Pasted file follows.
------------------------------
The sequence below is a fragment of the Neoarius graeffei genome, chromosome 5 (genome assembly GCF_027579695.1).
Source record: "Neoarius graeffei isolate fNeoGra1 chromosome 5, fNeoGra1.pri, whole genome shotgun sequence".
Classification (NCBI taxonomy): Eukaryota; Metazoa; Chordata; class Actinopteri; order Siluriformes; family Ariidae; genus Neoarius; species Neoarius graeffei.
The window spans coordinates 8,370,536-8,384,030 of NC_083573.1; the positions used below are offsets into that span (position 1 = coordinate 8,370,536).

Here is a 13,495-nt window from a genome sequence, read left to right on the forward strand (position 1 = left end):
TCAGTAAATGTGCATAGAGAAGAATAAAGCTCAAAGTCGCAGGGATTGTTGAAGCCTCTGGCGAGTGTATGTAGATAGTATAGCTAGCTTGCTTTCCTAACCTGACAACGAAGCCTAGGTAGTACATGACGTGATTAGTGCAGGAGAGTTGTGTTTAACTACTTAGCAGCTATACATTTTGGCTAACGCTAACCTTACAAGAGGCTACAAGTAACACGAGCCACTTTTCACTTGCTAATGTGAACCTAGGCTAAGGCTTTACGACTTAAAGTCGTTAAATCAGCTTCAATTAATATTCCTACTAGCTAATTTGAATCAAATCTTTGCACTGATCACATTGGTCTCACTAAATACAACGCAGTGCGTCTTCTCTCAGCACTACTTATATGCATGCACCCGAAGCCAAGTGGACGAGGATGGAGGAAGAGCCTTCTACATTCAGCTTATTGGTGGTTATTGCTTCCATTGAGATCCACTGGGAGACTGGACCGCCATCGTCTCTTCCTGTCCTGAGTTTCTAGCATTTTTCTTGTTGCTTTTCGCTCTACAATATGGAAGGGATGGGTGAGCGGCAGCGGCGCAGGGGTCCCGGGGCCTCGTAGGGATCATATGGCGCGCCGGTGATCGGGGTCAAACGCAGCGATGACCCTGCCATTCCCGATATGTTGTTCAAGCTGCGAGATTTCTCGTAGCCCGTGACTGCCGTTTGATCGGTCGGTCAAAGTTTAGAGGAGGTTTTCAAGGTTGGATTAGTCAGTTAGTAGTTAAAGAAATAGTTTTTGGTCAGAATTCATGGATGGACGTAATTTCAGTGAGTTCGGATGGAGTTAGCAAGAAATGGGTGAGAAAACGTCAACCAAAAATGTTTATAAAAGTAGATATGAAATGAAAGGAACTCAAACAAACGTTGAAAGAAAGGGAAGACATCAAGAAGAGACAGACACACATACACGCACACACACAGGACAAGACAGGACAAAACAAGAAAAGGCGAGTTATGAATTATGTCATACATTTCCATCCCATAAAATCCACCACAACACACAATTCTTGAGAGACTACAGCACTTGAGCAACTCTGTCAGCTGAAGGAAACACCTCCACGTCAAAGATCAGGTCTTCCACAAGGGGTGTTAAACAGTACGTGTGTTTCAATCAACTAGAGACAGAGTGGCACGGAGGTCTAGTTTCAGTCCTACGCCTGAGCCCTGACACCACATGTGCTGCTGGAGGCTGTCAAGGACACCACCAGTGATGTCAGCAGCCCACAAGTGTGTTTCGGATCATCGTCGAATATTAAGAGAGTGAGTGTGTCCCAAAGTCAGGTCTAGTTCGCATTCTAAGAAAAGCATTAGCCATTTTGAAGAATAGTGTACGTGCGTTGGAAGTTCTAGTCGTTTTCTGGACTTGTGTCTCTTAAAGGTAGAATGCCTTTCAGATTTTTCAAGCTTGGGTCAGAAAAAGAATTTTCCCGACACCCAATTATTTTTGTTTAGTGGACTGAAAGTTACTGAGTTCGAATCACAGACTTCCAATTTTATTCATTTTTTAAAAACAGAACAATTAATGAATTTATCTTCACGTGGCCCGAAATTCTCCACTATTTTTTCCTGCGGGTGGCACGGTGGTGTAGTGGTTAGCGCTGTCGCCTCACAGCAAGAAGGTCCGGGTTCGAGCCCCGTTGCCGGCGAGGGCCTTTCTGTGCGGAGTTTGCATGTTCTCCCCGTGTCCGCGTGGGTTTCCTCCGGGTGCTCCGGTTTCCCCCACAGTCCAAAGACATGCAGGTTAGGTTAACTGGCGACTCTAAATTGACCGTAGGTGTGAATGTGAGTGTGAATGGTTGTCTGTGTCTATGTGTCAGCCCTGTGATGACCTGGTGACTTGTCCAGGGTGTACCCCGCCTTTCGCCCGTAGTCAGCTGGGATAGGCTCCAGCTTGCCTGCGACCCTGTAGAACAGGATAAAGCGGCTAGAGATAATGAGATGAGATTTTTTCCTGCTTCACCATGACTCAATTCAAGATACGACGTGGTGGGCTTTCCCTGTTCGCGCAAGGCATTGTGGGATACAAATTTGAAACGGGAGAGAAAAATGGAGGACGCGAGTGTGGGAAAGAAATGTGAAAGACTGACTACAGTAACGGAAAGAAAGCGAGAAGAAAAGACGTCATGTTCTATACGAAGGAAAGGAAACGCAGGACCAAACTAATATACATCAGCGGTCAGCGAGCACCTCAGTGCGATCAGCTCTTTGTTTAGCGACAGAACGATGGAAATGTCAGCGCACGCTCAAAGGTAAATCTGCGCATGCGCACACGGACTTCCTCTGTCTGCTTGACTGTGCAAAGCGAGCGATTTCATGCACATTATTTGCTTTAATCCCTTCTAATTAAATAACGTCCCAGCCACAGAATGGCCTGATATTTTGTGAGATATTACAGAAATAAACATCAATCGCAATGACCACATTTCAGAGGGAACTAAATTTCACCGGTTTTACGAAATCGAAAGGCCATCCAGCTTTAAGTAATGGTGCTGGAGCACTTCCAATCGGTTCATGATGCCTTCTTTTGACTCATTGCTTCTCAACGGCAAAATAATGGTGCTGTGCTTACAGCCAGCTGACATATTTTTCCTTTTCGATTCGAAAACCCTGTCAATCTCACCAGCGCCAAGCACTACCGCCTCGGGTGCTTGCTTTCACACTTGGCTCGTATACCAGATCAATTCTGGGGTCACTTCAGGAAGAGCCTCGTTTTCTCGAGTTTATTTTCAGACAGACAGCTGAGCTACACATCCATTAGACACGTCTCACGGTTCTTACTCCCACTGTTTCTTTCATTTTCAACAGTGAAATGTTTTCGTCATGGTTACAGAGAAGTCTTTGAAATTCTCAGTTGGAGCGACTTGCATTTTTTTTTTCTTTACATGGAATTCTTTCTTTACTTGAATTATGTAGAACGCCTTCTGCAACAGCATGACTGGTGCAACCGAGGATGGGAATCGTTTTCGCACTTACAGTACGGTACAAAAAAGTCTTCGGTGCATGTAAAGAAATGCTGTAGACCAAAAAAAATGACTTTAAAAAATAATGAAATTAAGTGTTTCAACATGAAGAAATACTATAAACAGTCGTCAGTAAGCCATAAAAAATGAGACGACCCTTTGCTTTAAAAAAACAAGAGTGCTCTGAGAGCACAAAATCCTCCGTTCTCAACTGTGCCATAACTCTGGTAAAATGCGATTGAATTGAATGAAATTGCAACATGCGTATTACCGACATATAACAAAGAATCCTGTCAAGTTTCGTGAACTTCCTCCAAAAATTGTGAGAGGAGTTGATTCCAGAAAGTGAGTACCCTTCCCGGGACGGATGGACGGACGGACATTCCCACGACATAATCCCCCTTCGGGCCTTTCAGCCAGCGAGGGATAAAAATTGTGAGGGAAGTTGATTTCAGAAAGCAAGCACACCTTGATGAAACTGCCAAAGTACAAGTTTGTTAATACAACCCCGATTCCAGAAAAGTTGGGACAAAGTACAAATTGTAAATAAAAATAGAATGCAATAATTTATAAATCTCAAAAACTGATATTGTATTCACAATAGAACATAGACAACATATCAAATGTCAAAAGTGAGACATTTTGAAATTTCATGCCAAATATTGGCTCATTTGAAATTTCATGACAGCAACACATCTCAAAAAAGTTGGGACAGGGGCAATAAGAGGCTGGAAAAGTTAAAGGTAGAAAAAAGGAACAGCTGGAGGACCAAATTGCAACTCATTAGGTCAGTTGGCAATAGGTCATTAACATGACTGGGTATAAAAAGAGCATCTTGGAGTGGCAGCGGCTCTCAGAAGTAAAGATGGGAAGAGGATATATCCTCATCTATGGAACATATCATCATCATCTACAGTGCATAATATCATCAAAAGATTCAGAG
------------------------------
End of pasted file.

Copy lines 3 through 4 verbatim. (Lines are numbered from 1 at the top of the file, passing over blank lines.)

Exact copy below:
Classification (NCBI taxonomy): Eukaryota; Metazoa; Chordata; class Actinopteri; order Siluriformes; family Ariidae; genus Neoarius; species Neoarius graeffei.
The window spans coordinates 8,370,536-8,384,030 of NC_083573.1; the positions used below are offsets into that span (position 1 = coordinate 8,370,536).